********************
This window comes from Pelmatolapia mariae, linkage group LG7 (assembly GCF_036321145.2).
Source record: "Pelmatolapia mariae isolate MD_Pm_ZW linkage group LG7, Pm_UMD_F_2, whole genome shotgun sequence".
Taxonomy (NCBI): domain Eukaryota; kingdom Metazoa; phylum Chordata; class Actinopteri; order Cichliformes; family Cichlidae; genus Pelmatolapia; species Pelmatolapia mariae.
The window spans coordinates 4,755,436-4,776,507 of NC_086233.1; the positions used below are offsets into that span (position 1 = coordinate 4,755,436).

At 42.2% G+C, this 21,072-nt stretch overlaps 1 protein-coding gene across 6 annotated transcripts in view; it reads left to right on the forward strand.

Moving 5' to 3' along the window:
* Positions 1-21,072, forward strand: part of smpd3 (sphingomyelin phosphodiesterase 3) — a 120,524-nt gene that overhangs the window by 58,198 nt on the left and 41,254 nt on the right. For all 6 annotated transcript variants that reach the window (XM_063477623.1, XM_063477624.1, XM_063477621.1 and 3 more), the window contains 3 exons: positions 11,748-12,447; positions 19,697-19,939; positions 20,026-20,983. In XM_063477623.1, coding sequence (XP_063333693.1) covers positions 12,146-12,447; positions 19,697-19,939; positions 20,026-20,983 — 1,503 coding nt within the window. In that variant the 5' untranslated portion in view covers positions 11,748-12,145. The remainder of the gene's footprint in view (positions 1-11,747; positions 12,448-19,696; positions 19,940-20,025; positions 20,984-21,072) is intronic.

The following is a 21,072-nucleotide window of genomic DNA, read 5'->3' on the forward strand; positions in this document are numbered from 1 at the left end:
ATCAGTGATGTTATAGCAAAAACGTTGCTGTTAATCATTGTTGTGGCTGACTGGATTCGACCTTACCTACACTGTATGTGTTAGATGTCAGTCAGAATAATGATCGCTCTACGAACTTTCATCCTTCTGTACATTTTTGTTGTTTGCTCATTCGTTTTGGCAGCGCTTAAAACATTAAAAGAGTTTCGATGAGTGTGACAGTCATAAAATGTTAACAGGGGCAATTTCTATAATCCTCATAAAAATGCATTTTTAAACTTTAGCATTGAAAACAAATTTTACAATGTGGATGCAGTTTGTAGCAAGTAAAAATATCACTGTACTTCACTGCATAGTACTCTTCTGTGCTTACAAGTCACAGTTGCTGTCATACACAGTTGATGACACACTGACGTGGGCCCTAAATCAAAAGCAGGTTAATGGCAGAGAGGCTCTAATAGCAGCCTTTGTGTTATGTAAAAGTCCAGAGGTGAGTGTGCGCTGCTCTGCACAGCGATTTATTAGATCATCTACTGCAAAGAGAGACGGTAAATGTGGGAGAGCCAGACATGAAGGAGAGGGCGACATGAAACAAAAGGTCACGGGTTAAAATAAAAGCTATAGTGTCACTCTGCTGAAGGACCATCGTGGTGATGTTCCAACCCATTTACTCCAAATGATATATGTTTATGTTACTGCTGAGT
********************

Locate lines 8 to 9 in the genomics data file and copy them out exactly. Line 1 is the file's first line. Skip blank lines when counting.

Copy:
The following is a 21,072-nucleotide window of genomic DNA, read 5'->3' on the forward strand; positions in this document are numbered from 1 at the left end:
ATCAGTGATGTTATAGCAAAAACGTTGCTGTTAATCATTGTTGTGGCTGACTGGATTCGACCTTACCTACACTGTATGTGTTAGATGTCAGTCAGAATAATGATCGCTCTACGAACTTTCATCCTTCTGTACATTTTTGTTGTTTGCTCATTCGTTTTGGCAGCGCTTAAAACATTAAAAGAGTTTCGATGAGTGTGACAGTCATAAAATGTTAACAGGGGCAATTTCTATAATCCTCATAAAAATGCATTTTTAAACTTTAGCATTGAAAACAAATTTTACAATGTGGATGCAGTTTGTAGCAAGTAAAAATATCACTGTACTTCACTGCATAGTACTCTTCTGTGCTTACAAGTCACAGTTGCTGTCATACACAGTTGATGACACACTGACGTGGGCCCTAAATCAAAAGCAGGTTAATGGCAGAGAGGCTCTAATAGCAGCCTTTGTGTTATGTAAAAGTCCAGAGGTGAGTGTGCGCTGCTCTGCACAGCGATTTATTAGATCATCTACTGCAAAGAGAGACGGTAAATGTGGGAGAGCCAGACATGAAGGAGAGGGCGACATGAAACAAAAGGTCACGGGTTAAAATAAAAGCTATAGTGTCACTCTGCTGAAGGACCATCGTGGTGATGTTCCAACCCATTTACTCCAAATGATATATGTTTATGTTACTGCTGAGT